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Medical student depression, anxiety and distress outside north america: A systematic review

Research output: Contribution to journalArticlepeer-review

Valerie Hope, Max Henderson

Original languageEnglish
Pages (from-to)963-979
Number of pages17
JournalMedical Education
Volume48
Issue number10
Early online date7 Nov 2014
DOIs
Accepted/In press14 Oct 2014
E-pub ahead of print7 Nov 2014

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  • fphys-05-00426

    fphys_05_00426.pdf, 916 KB, application/pdf

    Uploaded date:23 Mar 2016

    Version:Final published version

    Licence:CC BY

King's Authors

Abstract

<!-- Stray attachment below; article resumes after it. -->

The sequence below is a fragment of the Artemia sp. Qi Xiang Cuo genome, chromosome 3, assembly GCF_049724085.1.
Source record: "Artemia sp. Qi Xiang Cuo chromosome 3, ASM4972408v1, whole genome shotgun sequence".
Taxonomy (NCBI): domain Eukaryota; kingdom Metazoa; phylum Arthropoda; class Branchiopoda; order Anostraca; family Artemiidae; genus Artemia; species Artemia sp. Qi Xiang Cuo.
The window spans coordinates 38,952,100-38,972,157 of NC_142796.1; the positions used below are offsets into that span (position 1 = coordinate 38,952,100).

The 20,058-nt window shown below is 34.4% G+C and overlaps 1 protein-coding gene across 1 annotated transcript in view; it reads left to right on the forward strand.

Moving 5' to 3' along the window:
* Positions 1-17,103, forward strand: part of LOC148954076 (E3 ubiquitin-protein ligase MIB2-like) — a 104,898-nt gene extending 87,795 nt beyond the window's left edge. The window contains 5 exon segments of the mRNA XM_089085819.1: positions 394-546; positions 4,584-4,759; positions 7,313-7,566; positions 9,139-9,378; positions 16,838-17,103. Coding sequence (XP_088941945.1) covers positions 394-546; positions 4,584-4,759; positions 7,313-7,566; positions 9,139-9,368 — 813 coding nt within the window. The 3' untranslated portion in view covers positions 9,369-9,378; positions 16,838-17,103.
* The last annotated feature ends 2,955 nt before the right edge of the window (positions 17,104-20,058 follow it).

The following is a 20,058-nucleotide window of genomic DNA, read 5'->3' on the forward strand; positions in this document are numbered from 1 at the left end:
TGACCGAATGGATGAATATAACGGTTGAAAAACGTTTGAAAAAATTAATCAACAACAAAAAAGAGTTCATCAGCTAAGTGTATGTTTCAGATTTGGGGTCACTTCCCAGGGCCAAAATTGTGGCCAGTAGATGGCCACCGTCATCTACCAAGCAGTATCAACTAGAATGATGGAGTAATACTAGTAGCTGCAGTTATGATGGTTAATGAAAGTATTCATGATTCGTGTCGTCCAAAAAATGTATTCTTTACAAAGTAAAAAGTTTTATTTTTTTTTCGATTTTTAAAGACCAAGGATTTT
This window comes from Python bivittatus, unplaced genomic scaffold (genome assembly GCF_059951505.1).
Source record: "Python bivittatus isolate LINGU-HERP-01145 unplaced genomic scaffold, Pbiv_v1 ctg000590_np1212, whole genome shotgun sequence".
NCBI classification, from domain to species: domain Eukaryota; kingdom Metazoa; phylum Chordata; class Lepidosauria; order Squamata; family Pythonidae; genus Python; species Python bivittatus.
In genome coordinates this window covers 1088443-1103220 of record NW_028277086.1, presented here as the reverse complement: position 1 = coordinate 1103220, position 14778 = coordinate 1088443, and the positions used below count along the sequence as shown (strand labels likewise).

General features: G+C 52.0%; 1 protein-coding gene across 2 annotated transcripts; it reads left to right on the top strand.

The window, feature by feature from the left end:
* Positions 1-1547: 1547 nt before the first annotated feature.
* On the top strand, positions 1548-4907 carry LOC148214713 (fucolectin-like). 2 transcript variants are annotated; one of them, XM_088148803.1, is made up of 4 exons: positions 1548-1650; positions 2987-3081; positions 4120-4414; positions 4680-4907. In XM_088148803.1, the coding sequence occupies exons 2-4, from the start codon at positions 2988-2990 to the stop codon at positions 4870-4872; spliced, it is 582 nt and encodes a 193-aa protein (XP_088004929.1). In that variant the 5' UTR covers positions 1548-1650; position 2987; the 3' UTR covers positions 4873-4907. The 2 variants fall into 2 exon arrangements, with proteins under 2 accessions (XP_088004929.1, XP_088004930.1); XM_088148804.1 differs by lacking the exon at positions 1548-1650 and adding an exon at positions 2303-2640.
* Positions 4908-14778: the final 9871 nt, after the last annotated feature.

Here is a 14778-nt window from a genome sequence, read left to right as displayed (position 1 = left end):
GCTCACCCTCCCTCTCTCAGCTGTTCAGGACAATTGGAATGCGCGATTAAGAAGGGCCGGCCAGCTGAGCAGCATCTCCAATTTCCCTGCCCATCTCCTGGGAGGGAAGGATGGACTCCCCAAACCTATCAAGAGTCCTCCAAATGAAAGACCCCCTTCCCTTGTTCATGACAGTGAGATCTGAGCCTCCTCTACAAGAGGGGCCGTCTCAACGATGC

Context North American medical students are more depressed and anxious than their peers. In the UK, the regulator now has responsibility for medical students, which may potentially increase scrutiny of their health. This may either help or hinder medical students in accessing appropriate care. The prevalences of anxiety, depression and psychological distress in medical students outside North America are not clear. A better understanding of the prevalence of, risk factors for and results of psychological distress will guide the configuration of support services, increasingly available for doctors, for medical students too. Objectives The aim of this study was to examine the prevalences of depression, anxiety and psychological distress in students in medical schools in the UK, Europe and elsewhere in the English-speaking world outside North America. Methods A systematic review was conducted using search terms encompassing psychological distress amongst medical students. OvidSP was used to search the following databases: Ovid MEDLINE (R) from 1948 to October 2013; PsycINFO from 1806 to October 2013, and EMBASE from 1980 to October 2013. Results were restricted to medical schools in Europe and the English-speaking world outside North America, and were evaluated against a set of inclusion criteria including the use of validated assessment tools. Results The searches identified 29 eligible studies. Prevalences of 7.7-65.5% for anxiety, 6.0-66.5% for depression and 12.2-96.7% for psychological distress were recorded. The wide range of results reflects the variable quality of the studies. Almost all were crosssectional and many did not mention ethical approval. Better-quality studies found lower prevalences. There was little information on the causes or consequences of depression or anxiety. Conclusions Prevalences of psychological distress amongst medical students outside North America are substantial. Future research should move on from simple crosssectional studies to better-quality longitudinal work which can identify both predictors for and outcomes of poor mental health in medical students.

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